In The Divine Right of Capital, Kelly argues that focusing on the interests of stockholders to the exclusion of everyone else's interests is a form of discrimination based on property or wealth. She shows how this bias is held by our institutional structures, much as they once held biases against blacks and women.

The Divine Right of Capital exposes six aristocratic principles that corporations are built on, principles that we would never accept in our modern democratic society but which we accept unquestioningly in our economy. Wealth bias is a holdover from our pre-democratic past. It has enabled shareholders to become a kind of economic aristocracy. Kelly shows how to design more equitable alternatives-new property rights, new forms of corporate governance, new ways of looking at corporate performance-that build on both free-market and democratic principles.

We think of shareholder primacy as the natural law of the free market, much as our forebears thought of monarchy as the most natural form of government. But in The Divine Right of Capital, Kelly brilliantly demonstrates that it is no more "natural" than any other human creation. People designed this system and people can change it.

We need a change of mind as profound as that of the American Revolution. We must question the legitimacy of a system that gives the wealthy few-the ten percent of Americans who own ninety percent of all stock-a disproportionate power over the many. In so doing, we can fulfill the democratic principles of our nation not only in the political sphere, but in the economic sphere as well.

  • Updated paperback edition includes a new chapter and a Reader's Guide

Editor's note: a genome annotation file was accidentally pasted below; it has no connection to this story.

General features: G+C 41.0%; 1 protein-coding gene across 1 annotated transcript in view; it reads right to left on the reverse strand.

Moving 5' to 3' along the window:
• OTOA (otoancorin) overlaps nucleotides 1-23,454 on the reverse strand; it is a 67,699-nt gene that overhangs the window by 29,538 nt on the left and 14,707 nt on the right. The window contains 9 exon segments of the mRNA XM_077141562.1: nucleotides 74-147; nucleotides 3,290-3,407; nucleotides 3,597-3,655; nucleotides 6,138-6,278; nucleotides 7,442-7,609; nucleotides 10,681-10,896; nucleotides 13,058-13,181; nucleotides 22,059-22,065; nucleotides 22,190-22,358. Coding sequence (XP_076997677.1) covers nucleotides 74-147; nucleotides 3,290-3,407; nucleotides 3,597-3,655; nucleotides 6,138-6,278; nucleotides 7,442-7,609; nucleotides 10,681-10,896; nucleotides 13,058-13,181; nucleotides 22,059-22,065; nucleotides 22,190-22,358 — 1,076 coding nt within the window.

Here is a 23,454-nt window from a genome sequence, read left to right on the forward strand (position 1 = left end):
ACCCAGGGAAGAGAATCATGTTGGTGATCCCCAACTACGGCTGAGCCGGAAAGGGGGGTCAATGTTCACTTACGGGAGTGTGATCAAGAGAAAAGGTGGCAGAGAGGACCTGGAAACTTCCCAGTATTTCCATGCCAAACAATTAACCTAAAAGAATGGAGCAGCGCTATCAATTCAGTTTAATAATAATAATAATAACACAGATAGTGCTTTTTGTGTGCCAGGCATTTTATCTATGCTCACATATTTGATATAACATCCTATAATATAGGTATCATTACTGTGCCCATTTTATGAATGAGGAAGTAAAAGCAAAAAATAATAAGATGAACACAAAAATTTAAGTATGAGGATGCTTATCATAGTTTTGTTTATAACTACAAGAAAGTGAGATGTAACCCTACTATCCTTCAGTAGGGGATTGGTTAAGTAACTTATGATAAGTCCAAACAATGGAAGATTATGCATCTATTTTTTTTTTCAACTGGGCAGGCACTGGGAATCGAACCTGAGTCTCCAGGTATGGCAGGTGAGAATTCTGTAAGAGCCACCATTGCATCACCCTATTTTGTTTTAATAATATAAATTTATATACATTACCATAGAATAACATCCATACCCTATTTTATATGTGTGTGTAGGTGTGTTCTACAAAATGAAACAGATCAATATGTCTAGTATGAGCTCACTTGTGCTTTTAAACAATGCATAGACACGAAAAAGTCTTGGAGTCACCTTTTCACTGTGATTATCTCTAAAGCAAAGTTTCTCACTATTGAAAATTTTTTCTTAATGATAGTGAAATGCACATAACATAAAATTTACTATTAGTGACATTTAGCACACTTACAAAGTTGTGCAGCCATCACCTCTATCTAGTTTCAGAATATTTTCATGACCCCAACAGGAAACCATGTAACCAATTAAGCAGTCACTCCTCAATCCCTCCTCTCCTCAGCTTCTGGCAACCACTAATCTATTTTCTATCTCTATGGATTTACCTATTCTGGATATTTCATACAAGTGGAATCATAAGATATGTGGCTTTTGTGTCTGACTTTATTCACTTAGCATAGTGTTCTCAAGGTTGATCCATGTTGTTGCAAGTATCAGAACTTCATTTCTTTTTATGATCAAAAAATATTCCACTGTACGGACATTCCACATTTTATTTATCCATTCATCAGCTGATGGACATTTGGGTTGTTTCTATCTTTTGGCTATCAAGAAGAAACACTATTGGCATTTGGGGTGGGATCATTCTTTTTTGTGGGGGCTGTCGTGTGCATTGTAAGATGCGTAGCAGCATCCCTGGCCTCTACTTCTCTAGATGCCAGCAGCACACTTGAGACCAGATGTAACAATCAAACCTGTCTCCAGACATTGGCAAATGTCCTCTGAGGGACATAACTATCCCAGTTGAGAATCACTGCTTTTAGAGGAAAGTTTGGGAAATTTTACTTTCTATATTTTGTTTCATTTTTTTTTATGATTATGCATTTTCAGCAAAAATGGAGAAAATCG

• Explores the real causes of the Enron fiasco and other recent corporate scandals
  • Explodes the myth that the stock market is "democratizing" wealth
  • Gives practical guidance to help employees and communities change corporate governance and unfetter the genius of the free market

Back to Top ↑

Meet the Author


Visit Author Page - Marjorie Kelly

Marjorie Kelly is the co-founder and editor of Business Ethics, a national publication on corporate responsibility launched in 1987 and read by high-level opinion leaders nationwide. For over a decade Business Ethics has been the core publication of the movement to bring greater ethics and social responsibility into business. The publication was honored in 1995 for its path-breaking cover story on The Body Shop, which made headlines worldwide.

For two years, Kelly authored a popular weekly column on business ethics for the Minneapolis Star-Tribune. Her writing has also appeared in publications such as The Utne Reader, The Progressive Populist, and Hope magazine. Her work has been anthologized in a half-dozen books, including the New Entrepreneurs and The New Paradigm in Business.

Marjorie is a regular speaker and commentator on business ethics, and has been featured in The Wall Street Journal, quoted in the New York Times, and interviewed on National Public Radio. She has lectured at the society for Business Ethics Conference, the Association of Internal Auditors, Ohio University, Smith College, and many other organizations.